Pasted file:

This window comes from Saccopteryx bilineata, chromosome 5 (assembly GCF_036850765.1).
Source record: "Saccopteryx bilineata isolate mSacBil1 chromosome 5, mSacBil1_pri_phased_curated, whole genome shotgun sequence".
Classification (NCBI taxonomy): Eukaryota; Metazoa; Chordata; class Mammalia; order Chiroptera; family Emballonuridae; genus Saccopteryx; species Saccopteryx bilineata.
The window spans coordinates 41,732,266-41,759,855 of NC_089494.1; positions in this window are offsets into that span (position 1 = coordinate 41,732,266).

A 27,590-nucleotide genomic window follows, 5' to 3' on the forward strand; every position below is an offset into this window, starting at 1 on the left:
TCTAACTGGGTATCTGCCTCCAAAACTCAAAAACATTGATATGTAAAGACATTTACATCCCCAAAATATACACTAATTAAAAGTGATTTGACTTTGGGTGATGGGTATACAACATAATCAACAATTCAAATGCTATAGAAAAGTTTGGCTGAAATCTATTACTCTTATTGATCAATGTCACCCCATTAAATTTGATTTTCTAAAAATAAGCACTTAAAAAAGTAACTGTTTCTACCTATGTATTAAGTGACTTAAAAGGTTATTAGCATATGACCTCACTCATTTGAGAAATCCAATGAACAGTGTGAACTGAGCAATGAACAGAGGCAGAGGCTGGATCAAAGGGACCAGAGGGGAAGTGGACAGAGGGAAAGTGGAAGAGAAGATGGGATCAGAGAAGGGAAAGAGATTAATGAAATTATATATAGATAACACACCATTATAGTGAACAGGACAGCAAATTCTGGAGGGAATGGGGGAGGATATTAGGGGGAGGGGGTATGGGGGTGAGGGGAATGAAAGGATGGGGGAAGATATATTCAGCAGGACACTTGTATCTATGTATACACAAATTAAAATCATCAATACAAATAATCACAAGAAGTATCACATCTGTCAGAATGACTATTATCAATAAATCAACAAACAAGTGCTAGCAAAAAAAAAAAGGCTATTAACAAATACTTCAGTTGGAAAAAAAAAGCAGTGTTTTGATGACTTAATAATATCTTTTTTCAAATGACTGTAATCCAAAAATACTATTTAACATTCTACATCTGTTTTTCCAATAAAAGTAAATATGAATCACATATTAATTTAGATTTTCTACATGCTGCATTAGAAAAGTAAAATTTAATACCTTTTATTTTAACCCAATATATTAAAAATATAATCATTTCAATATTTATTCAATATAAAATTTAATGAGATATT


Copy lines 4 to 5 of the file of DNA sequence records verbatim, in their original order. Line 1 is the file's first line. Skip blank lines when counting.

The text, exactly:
The window spans coordinates 41,732,266-41,759,855 of NC_089494.1; positions in this window are offsets into that span (position 1 = coordinate 41,732,266).

A 27,590-nucleotide genomic window follows, 5' to 3' on the forward strand; every position below is an offset into this window, starting at 1 on the left: